Nine Signs of Age Discrimination

Age Discrimination In my experience as an employment lawyer representing employees, I've found that the recession was particularly hard on older employees. They seem to have been disproportionately targeted in layoffs, and they have a much harder time finding new jobs.

Employers might assume you're close to retirement and don't need a job, but that's far from true for most Americans. They might also assume that older employees will miss more work or have more medical issues. Yet statistics show that older employees tend to be the most reliable. It's not only foolish to discriminate based on age -- it's also illegal for most companies to do so.

Who's Protected From Age Discrimination?

The Age Discrimination in Employment Act says that it's illegal for an employer to discriminate against you because of your age, but that only applies if you're age 40 or older, and only if the employer has at least 20 employees (or is a government of any size). Some states, counties and cities have laws that protect employees of smaller organizations. Some states also have laws that further limit age-based discrimination. Always check with an employment lawyer in your state when in doubt.

But How Do I Prove Age Discrimination?

Here are the top signs that you might be a victim of age discrimination:

1. Biased comments

These are the most obvious signs, and thus the rarest. If your boss calls you "grandma" or "old man," asks you about your retirement plans, says that they want a younger image, or says that your best days are behind you -- document it. This could be considered direct evidence of discrimination. If there are any witnesses, write down their names. Note dates, times and places.

2. Comparisons

Look around you. Pay attention to how younger employees are treated. If they are treated differently than you under the same circumstances, that could be evidence of age discrimination. Who was laid off and who wasn't? If older people were the primary targets, start writing down their names, along with the names of younger, less-qualified employees who were kept on.

3. Disparate discipline

If you're disciplined for something that younger employees do without consequences, write it down. They might be building a case against you due to your age.

4. Promotions

If you're more qualified than a younger employee, but you're not chosen for a promotion that you applied for, it may well be due to your age.

5. Favoritism

If younger employees are given the best leads, assignments and equipment, this could be a sign of age discrimination. Additionally, if older employees are excluded from key meetings, or if the boss only socializes with younger employees, then these too may be signs of age-based discrimination.

6. Hiring younger employees

If you see a pattern of your company hiring only younger employees, or if you are turned down for a position that you apply for and see it given to a less-qualified younger employee, it may be a sign that the company is discriminating due to age.

7. Suddenly stupid

Does the attitude at work change after you hit an age milestone? Or does a new boss only like younger employees? If you turn, say, 50 or 60 and suddenly get negative performance reviews and write-ups, you might have an age-discrimination claim.

8. Harassment

If it doesn't affect you in the wallet, it's considered harassment. If you think your boss is trying to make you miserable due to your age to try to get you to quit, or if you're being called names and made fun of due to your age, start writing it down.

9. But the boss is older

Even if the boss is your age or older, if they prefer younger employees over older ones, it still might be age discrimination.

What to Do If You're Being Subjected to Age Discrimination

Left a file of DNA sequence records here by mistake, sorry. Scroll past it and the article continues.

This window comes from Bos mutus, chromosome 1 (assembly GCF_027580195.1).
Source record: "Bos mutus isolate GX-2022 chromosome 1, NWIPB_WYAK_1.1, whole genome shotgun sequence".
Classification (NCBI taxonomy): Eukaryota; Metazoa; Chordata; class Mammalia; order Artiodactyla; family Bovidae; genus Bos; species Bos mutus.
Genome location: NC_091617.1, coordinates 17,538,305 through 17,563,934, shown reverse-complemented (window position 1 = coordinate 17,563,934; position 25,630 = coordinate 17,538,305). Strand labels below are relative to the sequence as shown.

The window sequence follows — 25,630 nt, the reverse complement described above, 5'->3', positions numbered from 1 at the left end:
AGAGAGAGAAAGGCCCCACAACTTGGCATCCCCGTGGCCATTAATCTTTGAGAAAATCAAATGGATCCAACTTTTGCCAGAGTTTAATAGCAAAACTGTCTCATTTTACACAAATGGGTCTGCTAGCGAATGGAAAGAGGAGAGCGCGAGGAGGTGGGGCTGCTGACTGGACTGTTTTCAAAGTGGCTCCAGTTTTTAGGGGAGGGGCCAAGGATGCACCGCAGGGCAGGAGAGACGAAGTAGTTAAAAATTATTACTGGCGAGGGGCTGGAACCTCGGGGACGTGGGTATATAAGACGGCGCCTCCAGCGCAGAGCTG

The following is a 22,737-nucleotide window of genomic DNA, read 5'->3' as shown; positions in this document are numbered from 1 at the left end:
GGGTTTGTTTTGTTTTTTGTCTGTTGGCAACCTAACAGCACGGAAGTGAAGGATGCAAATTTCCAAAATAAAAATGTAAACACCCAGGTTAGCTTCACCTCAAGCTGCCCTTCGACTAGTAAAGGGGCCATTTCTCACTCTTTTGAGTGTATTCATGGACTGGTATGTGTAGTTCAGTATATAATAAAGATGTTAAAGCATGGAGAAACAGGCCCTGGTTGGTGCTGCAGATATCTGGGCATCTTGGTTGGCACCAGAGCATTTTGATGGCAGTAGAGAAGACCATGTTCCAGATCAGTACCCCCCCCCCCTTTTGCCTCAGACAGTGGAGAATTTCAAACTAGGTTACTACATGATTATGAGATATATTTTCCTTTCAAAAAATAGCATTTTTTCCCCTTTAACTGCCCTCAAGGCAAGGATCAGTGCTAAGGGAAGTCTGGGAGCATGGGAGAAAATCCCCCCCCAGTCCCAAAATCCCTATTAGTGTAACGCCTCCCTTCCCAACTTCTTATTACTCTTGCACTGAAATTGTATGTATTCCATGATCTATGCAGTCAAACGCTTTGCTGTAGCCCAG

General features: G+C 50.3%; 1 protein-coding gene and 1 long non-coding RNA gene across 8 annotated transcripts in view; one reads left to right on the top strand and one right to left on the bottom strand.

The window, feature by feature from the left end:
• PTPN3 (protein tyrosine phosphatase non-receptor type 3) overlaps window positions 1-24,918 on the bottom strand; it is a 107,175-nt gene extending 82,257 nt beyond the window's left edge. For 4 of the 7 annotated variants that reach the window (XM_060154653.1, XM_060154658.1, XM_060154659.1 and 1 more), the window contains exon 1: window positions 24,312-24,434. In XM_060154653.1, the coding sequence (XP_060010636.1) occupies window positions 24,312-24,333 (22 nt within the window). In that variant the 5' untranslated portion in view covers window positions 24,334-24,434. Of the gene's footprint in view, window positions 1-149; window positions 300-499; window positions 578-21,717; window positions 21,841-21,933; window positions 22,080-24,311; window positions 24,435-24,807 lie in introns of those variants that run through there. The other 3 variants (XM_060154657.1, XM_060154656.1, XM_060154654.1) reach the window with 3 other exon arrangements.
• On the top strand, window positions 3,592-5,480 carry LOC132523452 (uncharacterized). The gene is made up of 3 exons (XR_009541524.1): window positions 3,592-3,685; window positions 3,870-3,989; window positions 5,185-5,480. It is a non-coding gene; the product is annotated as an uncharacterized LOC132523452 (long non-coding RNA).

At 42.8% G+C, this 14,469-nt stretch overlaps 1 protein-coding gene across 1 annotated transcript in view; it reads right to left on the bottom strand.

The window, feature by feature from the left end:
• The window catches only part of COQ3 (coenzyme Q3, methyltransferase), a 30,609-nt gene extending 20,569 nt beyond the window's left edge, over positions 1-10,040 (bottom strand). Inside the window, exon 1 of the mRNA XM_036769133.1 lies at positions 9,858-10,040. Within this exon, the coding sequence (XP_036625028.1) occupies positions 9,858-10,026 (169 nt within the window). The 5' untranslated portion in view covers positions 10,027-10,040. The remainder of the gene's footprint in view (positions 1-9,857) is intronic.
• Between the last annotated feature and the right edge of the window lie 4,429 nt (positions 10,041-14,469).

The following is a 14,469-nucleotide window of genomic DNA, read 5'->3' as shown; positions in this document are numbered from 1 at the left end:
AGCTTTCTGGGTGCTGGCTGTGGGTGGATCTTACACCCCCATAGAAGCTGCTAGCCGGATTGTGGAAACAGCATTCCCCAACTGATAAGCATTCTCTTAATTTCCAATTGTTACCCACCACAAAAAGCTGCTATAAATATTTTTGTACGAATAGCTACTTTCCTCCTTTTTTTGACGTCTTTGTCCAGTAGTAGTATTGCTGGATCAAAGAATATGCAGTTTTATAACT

If the company hands you a severance agreement and you think you've been targeted for layoff due to your age, contact an employment lawyer. They might be able to negotiate a better severance package for you. Plus you might be giving up rights that you don't need to sign away. Always read and understand before you sign.

If you're being harassed (something that doesn't affect you in the wallet) because of your age, then the Supreme Court says that you have to report it, if the company has a harassment policy, and give them a chance to fix the situation. Only if they don't remedy it, or if the harassment continues, can you file a charge of discrimination with the U.S. Equal Employment Opportunity Commission or your state agency. If you just up and quit, or if you skip this step, you may lose your right to sue for discrimination.

If it's an adverse employment action, like denial of a promotion, a demotion, suspension without pay, or termination/layoff, you need to file a charge of discrimination with the EEOC (they're at or your state/county/city agency before you can sue.

You will have either 180 days or 300 days from the date of discrimination, depending on your state, to file with the EEOC.

Your state/county/city might have different deadlines. Don't miss your deadline! This is a requirement before you're allowed to sue.

Federal employees have a completely different set of rules for filing a discrimination claim. They have 45 days to see their designated EEOC counselor, with an entire investigative process that circumvents the EEOC. There's a morass of tangled hoops to jump through, so if you work for the federal government be particularly careful not to miss any deadlines.

Most importantly, if you think you're the victim of age discrimination, gather your notes and evidence and go see an employment lawyer in your state, so that you can find out whether you have a potential claim and what you need to do under your state's laws.

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Yes it does happen. i worked at a company for seven years. The manager announced to the department one day that the company was no longer employing people over the age of 40. Two of my co-workers had just both been let go and both were over 50. Since I was the last one in the department over 50 the manager spent a lot of time harassing me until I left. She would tell me on almost a daily bases I had been with the company too long. I had positive reviews but my age seems to all of sudden become an issue.